MacAskill’s ‘no intention to include Law Society in FOI review’ allows lawyers to keep scandals & criminal records hidden from public scrutiny

23 Mar

Law Society of ScotlandLaw Society of Scotland – How many criminals among their ranks ? Would you allow a rapist, a drunk driver, a serial fraudster or even a paedophile to attend to your legal affairs ? The answer to that question is most probably a resounding “No”. However if left up to the SNP’s Justice Secretary, Kenny MacAskill, there may be no prospect you would ever get to find out one shred of detail including the criminal records of the solicitor trusted with your most intimate legal affairs, as the Minister revealed today, the Law Society of Scotland will retain for now, their exemption from Freedom of Information laws.

Kenny MacAskillKenny MacAskill today suggests continued secrecy on lawyers. Scots Justice Secretary Kenny MacAskill, apparently angered by continued inquiries on the Law Society’s FOI exemption status, today issued a terse statement ending any public hope of openness reforms for the Scots legal profession’s regulator. His spokesman said : “The Law Society are a professional organisation and are not covered in the Freedom of Information Act. There is no intention to include them in the review.”

SLCC squareSLCC is FOI compliant, Law Society is not. Mr MacAskill’s statement appears to end any hope of real transparency being brought to regulation of the legal profession in Scotland. This leaves Scots consumers of legal services with a nightmare scenario of Government backed secrecy for crooked lawyers in that while the ‘independent’ Scottish Legal Complaints Commission is subject to Freedom of Information legislation, the Law Society of Scotland – who will actually carry out any disciplinary actions or prosecutions ordered after SLCC complaints investigations, remains FOI exempt, rendering most information available on rogue lawyers secret to public inquiries & external scrutiny.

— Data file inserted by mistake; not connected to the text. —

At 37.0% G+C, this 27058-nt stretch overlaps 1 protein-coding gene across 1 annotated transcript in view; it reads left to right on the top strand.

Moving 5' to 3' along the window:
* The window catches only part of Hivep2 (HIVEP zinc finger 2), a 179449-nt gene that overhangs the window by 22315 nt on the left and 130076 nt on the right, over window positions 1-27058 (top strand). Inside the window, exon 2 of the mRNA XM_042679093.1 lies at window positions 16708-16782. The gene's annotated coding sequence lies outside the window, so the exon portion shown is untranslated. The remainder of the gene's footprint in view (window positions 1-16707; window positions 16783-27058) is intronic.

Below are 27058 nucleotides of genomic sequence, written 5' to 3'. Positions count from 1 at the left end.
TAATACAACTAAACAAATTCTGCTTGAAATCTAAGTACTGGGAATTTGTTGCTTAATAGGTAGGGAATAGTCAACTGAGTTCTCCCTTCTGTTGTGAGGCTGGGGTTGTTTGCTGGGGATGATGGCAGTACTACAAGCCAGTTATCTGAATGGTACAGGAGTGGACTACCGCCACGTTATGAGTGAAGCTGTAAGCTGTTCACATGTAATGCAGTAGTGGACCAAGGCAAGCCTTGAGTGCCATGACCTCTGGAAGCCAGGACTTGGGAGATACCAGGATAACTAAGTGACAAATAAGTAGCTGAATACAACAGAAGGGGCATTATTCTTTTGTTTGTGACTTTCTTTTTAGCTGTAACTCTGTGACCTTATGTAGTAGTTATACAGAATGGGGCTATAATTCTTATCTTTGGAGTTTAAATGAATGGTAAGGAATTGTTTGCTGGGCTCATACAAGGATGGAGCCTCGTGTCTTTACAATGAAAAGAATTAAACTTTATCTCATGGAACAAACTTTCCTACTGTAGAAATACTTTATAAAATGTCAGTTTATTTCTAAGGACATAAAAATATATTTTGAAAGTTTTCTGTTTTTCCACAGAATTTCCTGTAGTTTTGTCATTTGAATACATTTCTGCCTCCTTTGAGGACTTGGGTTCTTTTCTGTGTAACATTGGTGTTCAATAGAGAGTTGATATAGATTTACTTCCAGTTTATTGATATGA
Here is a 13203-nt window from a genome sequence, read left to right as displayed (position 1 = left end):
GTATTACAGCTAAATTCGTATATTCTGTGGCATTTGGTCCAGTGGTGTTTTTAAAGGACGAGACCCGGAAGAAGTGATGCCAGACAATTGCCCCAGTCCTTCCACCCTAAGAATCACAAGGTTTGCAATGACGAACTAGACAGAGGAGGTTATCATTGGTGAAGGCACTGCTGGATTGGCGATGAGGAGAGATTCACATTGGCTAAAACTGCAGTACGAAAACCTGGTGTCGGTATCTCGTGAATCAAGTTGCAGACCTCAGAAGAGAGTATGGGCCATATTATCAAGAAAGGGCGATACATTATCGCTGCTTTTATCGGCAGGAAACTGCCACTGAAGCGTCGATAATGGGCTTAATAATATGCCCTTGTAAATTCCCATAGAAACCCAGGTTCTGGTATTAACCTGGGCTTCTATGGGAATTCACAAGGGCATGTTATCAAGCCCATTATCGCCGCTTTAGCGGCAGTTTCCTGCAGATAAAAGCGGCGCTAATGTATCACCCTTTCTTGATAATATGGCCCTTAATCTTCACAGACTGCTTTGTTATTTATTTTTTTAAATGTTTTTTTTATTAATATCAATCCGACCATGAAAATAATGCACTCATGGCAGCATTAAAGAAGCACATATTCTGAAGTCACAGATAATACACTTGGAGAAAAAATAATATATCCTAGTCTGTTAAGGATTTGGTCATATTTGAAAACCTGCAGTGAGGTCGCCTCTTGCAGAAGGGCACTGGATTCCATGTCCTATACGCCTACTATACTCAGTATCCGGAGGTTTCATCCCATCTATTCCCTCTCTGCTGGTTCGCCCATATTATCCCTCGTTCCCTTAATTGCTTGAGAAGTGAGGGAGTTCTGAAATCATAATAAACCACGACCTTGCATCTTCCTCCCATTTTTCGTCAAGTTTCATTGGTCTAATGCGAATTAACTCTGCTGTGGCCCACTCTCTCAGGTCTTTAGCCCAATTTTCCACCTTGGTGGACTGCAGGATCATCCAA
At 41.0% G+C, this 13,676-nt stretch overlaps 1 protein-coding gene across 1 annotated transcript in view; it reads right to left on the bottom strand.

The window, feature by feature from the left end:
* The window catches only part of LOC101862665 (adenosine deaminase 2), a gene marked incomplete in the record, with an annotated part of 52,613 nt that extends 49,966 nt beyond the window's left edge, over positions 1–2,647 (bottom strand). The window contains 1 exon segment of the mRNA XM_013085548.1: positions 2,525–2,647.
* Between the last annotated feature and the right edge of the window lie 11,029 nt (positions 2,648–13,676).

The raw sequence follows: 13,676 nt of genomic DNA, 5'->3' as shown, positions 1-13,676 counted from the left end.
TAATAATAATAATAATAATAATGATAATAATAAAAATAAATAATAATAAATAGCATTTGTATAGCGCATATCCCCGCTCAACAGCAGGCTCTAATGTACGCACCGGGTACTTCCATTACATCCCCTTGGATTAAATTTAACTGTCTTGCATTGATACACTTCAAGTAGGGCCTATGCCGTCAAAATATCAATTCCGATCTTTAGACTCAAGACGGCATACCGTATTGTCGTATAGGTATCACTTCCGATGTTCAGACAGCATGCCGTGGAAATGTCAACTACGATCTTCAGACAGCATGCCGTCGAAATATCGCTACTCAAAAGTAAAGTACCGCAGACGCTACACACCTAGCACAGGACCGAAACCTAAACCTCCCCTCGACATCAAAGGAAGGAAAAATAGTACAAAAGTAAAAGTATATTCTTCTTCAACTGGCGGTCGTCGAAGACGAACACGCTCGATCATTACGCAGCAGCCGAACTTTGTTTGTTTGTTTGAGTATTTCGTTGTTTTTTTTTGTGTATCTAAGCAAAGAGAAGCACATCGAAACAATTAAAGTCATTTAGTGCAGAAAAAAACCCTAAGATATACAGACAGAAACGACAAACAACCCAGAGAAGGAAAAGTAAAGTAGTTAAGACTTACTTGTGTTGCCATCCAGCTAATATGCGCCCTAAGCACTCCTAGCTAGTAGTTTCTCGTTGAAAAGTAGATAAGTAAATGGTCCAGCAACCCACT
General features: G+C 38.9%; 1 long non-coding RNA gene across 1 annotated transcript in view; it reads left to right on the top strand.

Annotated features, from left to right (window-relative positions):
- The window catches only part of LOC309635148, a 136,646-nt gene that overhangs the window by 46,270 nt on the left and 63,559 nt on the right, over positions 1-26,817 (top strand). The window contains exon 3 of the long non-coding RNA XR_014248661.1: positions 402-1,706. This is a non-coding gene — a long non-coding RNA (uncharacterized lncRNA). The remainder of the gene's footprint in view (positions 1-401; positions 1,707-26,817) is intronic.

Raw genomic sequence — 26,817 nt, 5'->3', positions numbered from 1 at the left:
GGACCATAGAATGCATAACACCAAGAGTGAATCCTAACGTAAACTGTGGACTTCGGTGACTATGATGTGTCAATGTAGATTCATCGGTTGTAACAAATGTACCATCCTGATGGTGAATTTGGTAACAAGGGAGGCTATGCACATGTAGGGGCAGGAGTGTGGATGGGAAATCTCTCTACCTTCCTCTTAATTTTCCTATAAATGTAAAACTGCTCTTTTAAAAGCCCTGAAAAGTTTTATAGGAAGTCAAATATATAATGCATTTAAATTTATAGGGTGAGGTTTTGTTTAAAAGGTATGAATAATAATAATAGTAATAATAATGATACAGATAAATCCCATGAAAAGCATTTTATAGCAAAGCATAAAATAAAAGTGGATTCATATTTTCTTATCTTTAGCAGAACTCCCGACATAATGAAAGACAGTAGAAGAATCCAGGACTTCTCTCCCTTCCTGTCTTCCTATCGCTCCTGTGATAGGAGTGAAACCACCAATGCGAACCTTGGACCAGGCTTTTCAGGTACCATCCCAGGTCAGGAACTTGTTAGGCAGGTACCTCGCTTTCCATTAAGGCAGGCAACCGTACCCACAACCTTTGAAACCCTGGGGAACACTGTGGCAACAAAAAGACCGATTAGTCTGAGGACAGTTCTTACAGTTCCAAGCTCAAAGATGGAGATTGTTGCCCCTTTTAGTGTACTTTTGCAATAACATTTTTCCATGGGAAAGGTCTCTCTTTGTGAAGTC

You can read an earlier article I wrote about the Law Society ‘s FOI exemption status here : Consumer protection weakened by lawyers FOI exemption while new Legal Complaints Commission must comply to information laws

The Minister’s stance of earlier today however, contrasts starkly with previous indications from not only Mr MacAskill himself, but also the previous Scottish Executive that the Law Society’s exemption status may well be ended.

Current Justice Secretry MacAskill shared former Minister Cathy Jamieson’s policy on Law Society FOI exemption until today :

Scottish Government attitudes on Law Society FOI exemption 2006 - 2007

ScottishGovernmentWhen asked why there had been an apparent U-turn by the Justice Secretary on the Law Society’s exemption status, a spokesman indicated contrary to earlier statements on the Minister’s behalf, there had in fact been no change in Government policy on the issue of the Law Society’s FOI exemption status, and that it was still open for action to bring the Law Society within the scope of Freedom of Information legislation.

A Scottish Government spokesman said this afternoon : “There is no change in their line on the Law Society or any other organisation – no decisions have been made in respect of extending coverage of the Freedom of Information (Scotland) Act 2002. The Law Society are not currently covered by the Act However, the current discussion around extending coverage should not be seen as a one off. The operation of the Act – particularly in terms of the bodies, is kept under review and contributions/arguments putting forward organisations for consideration are always welcome.”